Navigating questions on visitors’ driving permits

| 06/08/2017

There were many comments and a few contradictory posts after the previous column on a visitor’s driving permit (see May visitors drive with US licence in Cayman?). In the hopes of providing clarity, I have compiled all the queries into one overall question for the Department of Vehicle and Drivers’ Licensing (DVDL): What exactly are the rules for driving permits for visitors to Cayman?

Auntie’s answer: Even though the question is fairly broad, I did touch on the specific issues that various readers asked about. I hope that the answers here clear up any remaining confusion. I also want to give credit to the DVDL because a very patient official with the department answered all of my many questions in my quest to cover as much of the subject as possible. And one more thing: let me apologise for my part in disseminating any out-of-date information.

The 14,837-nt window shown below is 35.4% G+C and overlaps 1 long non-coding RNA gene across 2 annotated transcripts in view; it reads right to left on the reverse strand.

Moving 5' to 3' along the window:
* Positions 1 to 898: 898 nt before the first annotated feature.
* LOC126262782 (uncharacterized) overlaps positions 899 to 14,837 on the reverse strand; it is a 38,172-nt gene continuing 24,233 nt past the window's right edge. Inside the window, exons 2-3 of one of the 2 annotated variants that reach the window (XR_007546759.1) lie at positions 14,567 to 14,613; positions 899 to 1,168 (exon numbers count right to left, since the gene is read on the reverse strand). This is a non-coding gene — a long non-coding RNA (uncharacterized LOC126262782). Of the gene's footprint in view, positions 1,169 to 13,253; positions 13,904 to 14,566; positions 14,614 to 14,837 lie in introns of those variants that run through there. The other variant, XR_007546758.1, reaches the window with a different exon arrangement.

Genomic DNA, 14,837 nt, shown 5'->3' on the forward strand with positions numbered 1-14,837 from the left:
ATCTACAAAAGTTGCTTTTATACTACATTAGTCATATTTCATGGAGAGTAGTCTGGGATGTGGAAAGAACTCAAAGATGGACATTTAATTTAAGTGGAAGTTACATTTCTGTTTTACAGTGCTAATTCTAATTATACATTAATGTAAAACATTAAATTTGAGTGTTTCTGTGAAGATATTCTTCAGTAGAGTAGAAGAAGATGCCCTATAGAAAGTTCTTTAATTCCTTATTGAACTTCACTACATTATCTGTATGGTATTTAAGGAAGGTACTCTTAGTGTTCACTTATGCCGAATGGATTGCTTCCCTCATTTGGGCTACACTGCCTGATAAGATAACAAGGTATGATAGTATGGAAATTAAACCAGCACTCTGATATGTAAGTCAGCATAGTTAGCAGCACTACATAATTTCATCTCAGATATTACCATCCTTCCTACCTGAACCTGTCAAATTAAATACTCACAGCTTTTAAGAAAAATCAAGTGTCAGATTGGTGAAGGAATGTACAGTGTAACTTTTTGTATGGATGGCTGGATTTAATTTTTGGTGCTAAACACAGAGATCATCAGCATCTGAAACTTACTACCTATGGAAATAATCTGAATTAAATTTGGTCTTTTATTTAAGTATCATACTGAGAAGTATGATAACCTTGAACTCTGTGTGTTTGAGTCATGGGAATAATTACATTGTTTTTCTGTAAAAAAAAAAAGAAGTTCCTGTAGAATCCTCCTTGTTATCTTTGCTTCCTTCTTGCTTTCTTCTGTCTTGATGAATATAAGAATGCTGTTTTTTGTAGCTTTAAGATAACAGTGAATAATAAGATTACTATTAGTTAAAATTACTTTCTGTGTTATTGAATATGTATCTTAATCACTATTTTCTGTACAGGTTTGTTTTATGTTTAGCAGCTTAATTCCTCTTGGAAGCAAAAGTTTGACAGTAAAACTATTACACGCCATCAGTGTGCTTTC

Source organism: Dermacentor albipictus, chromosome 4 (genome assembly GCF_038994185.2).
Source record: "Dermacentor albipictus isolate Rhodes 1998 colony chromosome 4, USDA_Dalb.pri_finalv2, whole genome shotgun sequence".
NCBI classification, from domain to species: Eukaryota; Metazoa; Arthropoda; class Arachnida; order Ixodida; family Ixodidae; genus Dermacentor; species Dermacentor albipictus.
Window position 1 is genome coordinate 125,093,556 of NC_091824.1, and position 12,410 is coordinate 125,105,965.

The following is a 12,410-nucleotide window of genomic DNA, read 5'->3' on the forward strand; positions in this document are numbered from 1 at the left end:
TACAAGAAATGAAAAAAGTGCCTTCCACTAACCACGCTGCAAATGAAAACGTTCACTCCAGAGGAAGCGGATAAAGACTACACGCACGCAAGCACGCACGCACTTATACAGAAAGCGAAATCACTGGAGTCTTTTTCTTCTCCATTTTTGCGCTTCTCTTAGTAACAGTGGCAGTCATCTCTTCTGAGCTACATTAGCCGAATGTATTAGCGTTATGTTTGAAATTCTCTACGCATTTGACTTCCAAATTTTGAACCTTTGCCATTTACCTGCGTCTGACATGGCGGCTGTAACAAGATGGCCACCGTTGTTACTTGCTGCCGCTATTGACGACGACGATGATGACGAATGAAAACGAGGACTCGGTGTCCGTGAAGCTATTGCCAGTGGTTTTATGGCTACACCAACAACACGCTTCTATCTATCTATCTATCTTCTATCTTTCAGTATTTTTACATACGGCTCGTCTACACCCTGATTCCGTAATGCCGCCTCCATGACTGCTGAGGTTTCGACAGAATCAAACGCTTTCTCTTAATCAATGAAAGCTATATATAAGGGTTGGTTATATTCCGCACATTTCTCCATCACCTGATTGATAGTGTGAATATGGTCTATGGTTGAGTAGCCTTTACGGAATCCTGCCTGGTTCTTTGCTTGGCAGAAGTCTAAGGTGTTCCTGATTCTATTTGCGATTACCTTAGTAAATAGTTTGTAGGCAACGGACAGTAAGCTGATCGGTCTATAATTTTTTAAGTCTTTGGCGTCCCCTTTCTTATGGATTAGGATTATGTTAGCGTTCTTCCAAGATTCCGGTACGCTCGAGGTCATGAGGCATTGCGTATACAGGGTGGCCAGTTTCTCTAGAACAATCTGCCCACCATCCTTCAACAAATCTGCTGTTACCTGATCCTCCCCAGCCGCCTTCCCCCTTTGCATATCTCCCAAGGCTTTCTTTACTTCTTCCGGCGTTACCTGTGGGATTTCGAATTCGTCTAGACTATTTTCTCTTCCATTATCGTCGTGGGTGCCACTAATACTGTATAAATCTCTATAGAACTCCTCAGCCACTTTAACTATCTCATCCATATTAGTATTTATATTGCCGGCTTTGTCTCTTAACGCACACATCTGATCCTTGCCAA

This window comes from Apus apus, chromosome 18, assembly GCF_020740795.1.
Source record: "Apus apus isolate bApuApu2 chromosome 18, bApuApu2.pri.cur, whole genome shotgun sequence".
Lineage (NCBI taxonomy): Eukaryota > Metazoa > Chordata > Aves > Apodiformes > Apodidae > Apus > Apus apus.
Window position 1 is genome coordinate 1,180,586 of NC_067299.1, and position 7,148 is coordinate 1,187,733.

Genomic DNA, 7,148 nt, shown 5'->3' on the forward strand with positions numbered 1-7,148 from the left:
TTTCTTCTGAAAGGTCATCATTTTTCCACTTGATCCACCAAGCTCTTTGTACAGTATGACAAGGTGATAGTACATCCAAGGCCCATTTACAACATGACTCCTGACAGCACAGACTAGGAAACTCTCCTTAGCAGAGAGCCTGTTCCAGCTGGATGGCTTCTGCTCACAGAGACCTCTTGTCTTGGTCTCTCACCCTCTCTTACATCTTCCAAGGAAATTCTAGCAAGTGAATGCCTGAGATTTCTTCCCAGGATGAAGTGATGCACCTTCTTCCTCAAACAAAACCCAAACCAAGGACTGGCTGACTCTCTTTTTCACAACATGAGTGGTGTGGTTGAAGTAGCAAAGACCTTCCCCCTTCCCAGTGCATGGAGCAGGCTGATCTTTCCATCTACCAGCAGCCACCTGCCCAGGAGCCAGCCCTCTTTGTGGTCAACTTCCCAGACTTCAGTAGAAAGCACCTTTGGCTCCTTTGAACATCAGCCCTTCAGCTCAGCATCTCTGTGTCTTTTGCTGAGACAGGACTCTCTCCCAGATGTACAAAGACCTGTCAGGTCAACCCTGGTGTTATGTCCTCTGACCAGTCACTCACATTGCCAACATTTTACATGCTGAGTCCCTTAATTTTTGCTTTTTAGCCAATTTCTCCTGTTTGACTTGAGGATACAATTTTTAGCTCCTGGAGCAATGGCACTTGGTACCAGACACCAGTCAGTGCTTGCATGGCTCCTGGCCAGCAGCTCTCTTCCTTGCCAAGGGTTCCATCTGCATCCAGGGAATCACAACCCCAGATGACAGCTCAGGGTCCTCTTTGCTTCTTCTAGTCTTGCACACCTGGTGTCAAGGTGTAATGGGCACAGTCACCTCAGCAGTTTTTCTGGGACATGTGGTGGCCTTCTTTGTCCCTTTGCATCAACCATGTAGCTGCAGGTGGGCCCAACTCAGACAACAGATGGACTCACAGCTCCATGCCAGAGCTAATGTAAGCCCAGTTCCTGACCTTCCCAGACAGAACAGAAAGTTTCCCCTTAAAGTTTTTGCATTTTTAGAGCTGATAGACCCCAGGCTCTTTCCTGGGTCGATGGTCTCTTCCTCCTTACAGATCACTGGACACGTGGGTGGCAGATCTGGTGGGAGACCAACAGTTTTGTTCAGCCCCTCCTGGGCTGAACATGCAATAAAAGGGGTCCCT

Now then, it seems a lot of the conflicting information can be traced to the fact that the rules are different for visitors to Cayman as opposed to people moving here to work who are considered residents. Since the original question had to do with visitors, I will start there.

Any visitor holding a valid licence from a Convention country or who has an international driving permit (for more information, click here) will be allowed to drive in Cayman for up to six months. If you will be driving a private car (not a hire car), then in addition to requiring permission of the owner, you should have them check with their insurance company that you will be allowed to get behind the wheel in Cayman and be covered under their policy. Some insurers simply require notification of the additional driver if they are coming from overseas. The safest thing is to ask about coverage.